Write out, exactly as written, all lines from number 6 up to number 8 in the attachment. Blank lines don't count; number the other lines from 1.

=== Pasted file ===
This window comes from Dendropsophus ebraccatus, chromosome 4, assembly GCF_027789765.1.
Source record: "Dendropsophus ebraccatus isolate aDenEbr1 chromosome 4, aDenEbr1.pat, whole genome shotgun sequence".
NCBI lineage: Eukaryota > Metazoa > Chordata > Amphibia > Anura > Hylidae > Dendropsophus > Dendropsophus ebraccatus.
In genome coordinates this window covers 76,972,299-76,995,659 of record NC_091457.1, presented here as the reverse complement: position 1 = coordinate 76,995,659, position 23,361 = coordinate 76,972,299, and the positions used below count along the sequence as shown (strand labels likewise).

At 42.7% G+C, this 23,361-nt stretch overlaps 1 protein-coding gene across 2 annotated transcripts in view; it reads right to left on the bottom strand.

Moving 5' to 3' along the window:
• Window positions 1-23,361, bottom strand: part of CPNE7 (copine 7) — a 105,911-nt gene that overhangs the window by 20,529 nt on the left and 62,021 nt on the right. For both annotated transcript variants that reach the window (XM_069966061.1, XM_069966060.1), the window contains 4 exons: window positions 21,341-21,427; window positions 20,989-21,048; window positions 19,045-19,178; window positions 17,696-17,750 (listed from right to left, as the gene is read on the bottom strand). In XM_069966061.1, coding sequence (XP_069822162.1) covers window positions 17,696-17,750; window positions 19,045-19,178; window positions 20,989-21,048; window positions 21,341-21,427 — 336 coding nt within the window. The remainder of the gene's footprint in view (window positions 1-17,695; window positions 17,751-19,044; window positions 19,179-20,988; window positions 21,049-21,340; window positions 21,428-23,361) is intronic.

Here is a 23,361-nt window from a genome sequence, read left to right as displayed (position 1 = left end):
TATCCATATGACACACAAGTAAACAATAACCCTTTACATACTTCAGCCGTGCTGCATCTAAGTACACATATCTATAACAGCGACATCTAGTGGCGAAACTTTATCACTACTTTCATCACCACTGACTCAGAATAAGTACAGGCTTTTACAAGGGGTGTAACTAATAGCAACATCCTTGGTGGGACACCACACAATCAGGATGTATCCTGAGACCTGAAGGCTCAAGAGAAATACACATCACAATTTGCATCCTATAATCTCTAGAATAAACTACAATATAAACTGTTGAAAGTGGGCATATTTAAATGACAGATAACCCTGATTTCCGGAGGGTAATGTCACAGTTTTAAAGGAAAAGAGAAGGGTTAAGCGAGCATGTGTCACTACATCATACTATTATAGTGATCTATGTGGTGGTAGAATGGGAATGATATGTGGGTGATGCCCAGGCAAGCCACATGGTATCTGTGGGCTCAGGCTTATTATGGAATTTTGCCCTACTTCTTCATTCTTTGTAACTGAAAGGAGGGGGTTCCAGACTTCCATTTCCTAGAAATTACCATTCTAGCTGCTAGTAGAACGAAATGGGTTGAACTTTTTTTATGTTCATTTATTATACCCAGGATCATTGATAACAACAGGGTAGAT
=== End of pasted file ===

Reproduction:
Moving 5' to 3' along the window:
• Window positions 1-23,361, bottom strand: part of CPNE7 (copine 7) — a 105,911-nt gene that overhangs the window by 20,529 nt on the left and 62,021 nt on the right. For both annotated transcript variants that reach the window (XM_069966061.1, XM_069966060.1), the window contains 4 exons: window positions 21,341-21,427; window positions 20,989-21,048; window positions 19,045-19,178; window positions 17,696-17,750 (listed from right to left, as the gene is read on the bottom strand). In XM_069966061.1, coding sequence (XP_069822162.1) covers window positions 17,696-17,750; window positions 19,045-19,178; window positions 20,989-21,048; window positions 21,341-21,427 — 336 coding nt within the window. The remainder of the gene's footprint in view (window positions 1-17,695; window positions 17,751-19,044; window positions 19,179-20,988; window positions 21,049-21,340; window positions 21,428-23,361) is intronic.

Here is a 23,361-nt window from a genome sequence, read left to right as displayed (position 1 = left end):